To begin to see why, let’s think about what we mean when we say something is ‘happening now’, and in particular how we know it is happening now. When you say that a falling leaf hits the ground ‘now’, you mean that the event coincides with your internal perception of the present. When you say that the leaf hit 10 seconds ago, you mean that your internal ‘clock’ (or maybe a wristwatch) has ticked 10 seconds since your perception of the landing leaf.

But imagine yourself in the thunderstorm that is happening somewhere on Earth at this moment. You notice that a flash of lightning and the accompanying thunder happen at different times by your internal clock. The interpretation is simple: the thunder is a soundwave travelling at the speed of sound and takes some time to reach you; the flash, travelling at the vastly faster speed of light, takes an imperceptible amount of time. Just as for the falling leaf, this light-travel delay is so short that you generally consider the strike to happen at the same time that you see it.

On larger scales, however, the effects are quite noticeable and even dramatic. When commanding missions elsewhere in the solar system, space scientists have to contend with delays of minutes or hours between the occurrence of events and the arrival of the signals describing them. Looking at the night sky, you ponder stars as they were tens, hundreds, or even thousands of years ago. And when astronomers observe distant galaxies as they rush away from ours because of the cosmic expansion, they are looking back billions of years through cosmic history; not only were galaxies younger, but the universe itself was expanding at a different rate.

We can look even farther: the so-called cosmic microwave background radiation consists of light that has freely travelled to us from a time 13.8 billion years ago, when it last interacted with a hot stew of hydrogen and helium gas. This light gives us an image of the structure of the universe when it was newly formed; the eventual vast array of galaxies, planets and stars was still just an embryonic ripple in the cosmic sea. This view of our nascent universe is here with us, right now; a bit of the static on an untuned (nondigital) TV is this very radiation. In this sense, we are seeing the universe’s earliest epochs right now, just like the view of the falling leaf.

This commingling of the present and the most distant past makes it clear that there is a complex relationship, and there can be an enormous difference, between what is happening right now and what we are observing right now. This does not feel terribly troubling, but it is a good reason to be very cautious. In particular, it suggests that we pay heed only to things that happen at the same time and the same place (the same ‘event’). For example, perceiving a leaf ‘now’ means that the light is reaching our eyes at (very close to) the same time and place as our internal perception of ‘now’ is taking place; the actual impact of the leaf on the ground is a different event. Likewise, if you disconnected your analogue TV a few years ago and had your last peek at the cosmic dawn then, this event was quite different from the initial launch of that radiation from the early cosmic fireball.

At 5:10, though she did not know it, amazing things were happening on Mars ‘right now’

But so what? you might ask. Despite these facts about what we know of the universe right now, our intuition tells us that there is something like a big cosmic clock ticking away in the background, that depends neither on our perception nor on our knowledge of when events happened. As Isaac Newton put it: ‘Absolute, true, and mathematical time, of itself, and from its own nature flows equably without regard to anything external …’ That is, although we see the stars in a delayed sense, there is still some particular way that the stars are right now; we would just have to wait a while to find out. Underlying this intuition is the idea that we could have some sort of signal that travels as fast as we like and that, if we used that signal, we could see the stars as they truly shine at this very moment.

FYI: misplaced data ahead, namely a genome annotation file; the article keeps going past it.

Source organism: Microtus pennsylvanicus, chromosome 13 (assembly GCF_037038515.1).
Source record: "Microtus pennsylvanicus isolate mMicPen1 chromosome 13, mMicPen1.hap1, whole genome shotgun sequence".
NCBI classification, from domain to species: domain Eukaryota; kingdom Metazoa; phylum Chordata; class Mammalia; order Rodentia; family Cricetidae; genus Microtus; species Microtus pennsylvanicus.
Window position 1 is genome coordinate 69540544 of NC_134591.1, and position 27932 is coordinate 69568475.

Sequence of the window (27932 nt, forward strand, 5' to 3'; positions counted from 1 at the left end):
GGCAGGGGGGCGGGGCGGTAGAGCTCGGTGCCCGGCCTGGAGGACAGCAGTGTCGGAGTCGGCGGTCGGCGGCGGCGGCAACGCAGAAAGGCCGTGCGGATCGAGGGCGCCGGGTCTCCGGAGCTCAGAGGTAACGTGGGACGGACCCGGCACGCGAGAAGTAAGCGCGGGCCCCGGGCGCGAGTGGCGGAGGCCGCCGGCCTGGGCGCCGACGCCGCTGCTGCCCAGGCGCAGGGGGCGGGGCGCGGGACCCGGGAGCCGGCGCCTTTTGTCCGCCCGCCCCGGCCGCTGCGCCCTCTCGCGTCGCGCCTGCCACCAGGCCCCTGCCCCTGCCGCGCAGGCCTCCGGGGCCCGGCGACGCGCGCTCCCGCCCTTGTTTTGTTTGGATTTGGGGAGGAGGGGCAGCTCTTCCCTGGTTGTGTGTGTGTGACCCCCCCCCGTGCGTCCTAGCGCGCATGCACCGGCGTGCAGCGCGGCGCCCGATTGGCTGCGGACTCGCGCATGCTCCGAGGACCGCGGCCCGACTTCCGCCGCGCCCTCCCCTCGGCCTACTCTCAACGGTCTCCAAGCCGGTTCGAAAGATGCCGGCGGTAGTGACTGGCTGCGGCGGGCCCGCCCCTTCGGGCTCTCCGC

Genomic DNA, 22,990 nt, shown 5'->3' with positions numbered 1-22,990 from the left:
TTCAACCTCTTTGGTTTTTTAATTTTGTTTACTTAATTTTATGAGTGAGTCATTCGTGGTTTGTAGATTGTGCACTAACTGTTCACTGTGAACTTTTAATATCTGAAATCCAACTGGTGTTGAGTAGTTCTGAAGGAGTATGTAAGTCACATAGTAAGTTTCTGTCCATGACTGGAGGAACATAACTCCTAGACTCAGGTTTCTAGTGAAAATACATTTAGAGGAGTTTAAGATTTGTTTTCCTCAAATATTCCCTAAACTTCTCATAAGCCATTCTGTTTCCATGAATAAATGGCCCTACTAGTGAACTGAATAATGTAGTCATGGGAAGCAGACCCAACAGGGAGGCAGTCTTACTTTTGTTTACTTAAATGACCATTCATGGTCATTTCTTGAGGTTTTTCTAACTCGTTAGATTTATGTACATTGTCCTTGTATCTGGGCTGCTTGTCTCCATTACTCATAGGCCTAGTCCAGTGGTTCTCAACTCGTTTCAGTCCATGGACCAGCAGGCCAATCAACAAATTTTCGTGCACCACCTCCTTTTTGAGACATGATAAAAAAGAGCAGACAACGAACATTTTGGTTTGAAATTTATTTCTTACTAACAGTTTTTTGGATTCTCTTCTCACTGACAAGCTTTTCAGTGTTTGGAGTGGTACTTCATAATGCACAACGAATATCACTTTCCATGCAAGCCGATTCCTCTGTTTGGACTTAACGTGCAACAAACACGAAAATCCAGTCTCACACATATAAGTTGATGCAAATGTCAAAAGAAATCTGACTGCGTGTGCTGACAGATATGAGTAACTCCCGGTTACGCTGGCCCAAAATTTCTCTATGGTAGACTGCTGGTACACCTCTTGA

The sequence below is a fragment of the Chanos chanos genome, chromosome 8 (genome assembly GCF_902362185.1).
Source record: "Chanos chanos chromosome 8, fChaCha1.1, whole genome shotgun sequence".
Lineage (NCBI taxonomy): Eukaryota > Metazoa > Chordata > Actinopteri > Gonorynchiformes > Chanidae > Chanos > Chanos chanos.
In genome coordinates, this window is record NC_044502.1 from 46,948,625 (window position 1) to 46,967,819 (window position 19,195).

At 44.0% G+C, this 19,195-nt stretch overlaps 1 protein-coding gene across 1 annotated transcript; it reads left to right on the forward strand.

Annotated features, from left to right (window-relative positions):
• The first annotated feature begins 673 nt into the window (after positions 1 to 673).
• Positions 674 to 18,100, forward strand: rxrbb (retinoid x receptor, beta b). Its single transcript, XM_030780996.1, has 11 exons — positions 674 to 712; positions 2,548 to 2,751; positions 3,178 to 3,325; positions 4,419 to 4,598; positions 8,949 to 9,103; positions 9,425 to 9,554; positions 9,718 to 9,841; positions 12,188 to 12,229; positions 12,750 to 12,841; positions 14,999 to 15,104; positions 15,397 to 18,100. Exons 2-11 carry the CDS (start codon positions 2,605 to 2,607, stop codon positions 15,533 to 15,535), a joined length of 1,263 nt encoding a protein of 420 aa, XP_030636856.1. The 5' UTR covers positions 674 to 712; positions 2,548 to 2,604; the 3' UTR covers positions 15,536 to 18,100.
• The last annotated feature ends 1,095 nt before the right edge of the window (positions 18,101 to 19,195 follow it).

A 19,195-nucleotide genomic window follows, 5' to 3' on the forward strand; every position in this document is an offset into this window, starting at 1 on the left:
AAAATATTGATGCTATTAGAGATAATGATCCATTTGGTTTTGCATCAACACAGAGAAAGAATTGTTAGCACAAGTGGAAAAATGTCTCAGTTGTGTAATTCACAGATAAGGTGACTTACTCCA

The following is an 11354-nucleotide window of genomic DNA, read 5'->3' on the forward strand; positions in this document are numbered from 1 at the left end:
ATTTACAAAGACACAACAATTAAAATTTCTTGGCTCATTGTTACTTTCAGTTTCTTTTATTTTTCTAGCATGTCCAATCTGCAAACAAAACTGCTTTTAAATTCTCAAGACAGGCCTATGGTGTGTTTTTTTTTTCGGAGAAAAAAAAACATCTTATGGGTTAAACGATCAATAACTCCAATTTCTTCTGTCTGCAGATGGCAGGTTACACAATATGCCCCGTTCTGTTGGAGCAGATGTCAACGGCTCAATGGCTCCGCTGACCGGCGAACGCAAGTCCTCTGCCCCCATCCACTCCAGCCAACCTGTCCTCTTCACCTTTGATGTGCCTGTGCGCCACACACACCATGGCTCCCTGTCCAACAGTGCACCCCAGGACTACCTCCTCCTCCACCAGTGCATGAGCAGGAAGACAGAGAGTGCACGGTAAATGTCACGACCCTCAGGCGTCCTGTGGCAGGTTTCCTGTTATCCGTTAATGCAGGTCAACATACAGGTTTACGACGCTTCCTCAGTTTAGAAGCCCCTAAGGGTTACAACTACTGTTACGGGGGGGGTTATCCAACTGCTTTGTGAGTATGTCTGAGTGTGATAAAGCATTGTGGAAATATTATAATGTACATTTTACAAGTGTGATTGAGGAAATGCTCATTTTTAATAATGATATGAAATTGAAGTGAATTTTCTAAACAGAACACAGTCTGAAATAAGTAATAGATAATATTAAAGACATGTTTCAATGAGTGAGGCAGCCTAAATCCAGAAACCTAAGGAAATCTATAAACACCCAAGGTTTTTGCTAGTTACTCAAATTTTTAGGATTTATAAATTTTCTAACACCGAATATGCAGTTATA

Even if no such signal exists, we can still imagine the set of events that happen right now, at least in retrospect, as it were. Suppose it is 5:00pm, and a NASA technician sends a signal to an exploratory vehicle on Mars, instructing it to take a photo and send it back. When, at 5:20pm, the technician receives a photo showing a waving tentacle about to grab the camera, she can infer that first contact occurred at 5:10pm. At 5:10, though she did not know it, amazing things were happening on Mars ‘right now’. Similarly, we could think of all sorts of events that are happening right now, by giving the corresponding definition, invented by Albert Einstein: if we sent a light signal to an event a time (t) ago, and if that signal reaches the event, turns around, and returns to us at exactly the same time (t) in the future, then we say that the event is happening now. Events for which this is not true would be in the future or the past.


The intersection of your worldline (vertical) and ‘now’ is here and now. From Cosmological Koans by the Anthony Aguirre

Taking this to its logical conclusion, by imagining signals all throughout the universe, we would think it possible to construct – in principle at least – the cosmic now. That is, we can imagine all sorts of events, all across the cosmos, even those that we cannot actually observe for a long time, if ever. And we feel quite strongly that each such event either is happening right now, or is not.

This construction is perfectly sensible, and accords with your intuition – but it is an illusion we maintain. Events such as the falling leaf or shining stars that we can see here and now are those from which light is reaching us now, and lie along the diagonal line labelled ‘events we can see’. Events such as the baby being born in India, the Martian waving its tentacles and a planet falling into a black hole are happening ‘now’, but not here; we cannot yet see them (we’ll have to wait a time (t), for example, to possibly see that the baby in India has been born). These ‘happening now’ events are defined to be those events for which we can imagine a light signal sent by us a time (t) ago that reaches the event, turns around, and returns to us exactly a time (t) from now. This is how we extend our sense of the cosmic ‘now’. Yet the universal now, the set of all events everywhere that are happening at the same moment as you read this – so clear in your mind – is just a dream. 

This is an edited extract from ‘Cosmological Koans: A Journey to the Heart of Physical Reality (2019) by Anthony Aguirre, published by W W Norton & Company, Inc. and Allen Lane. Copyright 2019 Anthony Aguirre.

Anthony Aguirre

is a professor of physics at the University of California, Santa Cruz, and the associate scientific director of the Foundational Questions Institute, a nonprofit organisation that he co-founded and co-runs. His most recent book is Cosmological Koans: A Journey to the Heart of Physical Reality (2019).